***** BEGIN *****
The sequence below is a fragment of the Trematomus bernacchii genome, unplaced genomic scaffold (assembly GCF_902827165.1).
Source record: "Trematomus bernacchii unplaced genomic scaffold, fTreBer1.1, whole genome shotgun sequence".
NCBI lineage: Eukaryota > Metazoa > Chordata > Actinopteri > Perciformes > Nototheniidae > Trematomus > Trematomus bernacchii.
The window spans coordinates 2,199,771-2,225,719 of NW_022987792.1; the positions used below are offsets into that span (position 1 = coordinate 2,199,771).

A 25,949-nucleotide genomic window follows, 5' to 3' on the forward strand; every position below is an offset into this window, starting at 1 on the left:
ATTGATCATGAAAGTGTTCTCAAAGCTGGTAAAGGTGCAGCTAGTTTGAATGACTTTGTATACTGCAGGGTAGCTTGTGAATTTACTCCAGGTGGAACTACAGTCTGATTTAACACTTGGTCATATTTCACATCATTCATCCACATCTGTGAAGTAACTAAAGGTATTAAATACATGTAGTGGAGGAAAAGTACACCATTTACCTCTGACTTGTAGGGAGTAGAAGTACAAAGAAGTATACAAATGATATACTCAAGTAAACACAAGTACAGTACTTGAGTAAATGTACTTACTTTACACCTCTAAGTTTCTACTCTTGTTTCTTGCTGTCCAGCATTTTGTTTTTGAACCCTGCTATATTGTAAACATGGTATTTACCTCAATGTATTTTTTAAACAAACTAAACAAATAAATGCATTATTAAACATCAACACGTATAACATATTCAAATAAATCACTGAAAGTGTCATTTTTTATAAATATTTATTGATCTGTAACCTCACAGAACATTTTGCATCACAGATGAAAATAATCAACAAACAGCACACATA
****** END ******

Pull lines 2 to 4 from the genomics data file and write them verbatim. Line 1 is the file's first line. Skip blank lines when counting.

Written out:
Source record: "Trematomus bernacchii unplaced genomic scaffold, fTreBer1.1, whole genome shotgun sequence".
NCBI lineage: Eukaryota > Metazoa > Chordata > Actinopteri > Perciformes > Nototheniidae > Trematomus > Trematomus bernacchii.
The window spans coordinates 2,199,771-2,225,719 of NW_022987792.1; the positions used below are offsets into that span (position 1 = coordinate 2,199,771).